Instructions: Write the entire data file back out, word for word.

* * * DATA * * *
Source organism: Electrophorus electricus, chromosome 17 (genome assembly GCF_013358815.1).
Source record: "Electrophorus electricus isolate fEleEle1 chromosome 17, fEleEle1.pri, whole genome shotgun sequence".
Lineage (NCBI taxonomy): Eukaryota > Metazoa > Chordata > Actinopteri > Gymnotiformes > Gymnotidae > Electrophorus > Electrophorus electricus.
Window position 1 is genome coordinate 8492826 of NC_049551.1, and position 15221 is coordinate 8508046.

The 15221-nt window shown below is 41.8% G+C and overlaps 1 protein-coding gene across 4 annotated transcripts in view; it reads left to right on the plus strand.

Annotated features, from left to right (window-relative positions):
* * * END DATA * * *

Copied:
Source organism: Electrophorus electricus, chromosome 17 (genome assembly GCF_013358815.1).
Source record: "Electrophorus electricus isolate fEleEle1 chromosome 17, fEleEle1.pri, whole genome shotgun sequence".
Lineage (NCBI taxonomy): Eukaryota > Metazoa > Chordata > Actinopteri > Gymnotiformes > Gymnotidae > Electrophorus > Electrophorus electricus.
Window position 1 is genome coordinate 8492826 of NC_049551.1, and position 15221 is coordinate 8508046.

The 15221-nt window shown below is 41.8% G+C and overlaps 1 protein-coding gene across 4 annotated transcripts in view; it reads left to right on the plus strand.

Annotated features, from left to right (window-relative positions):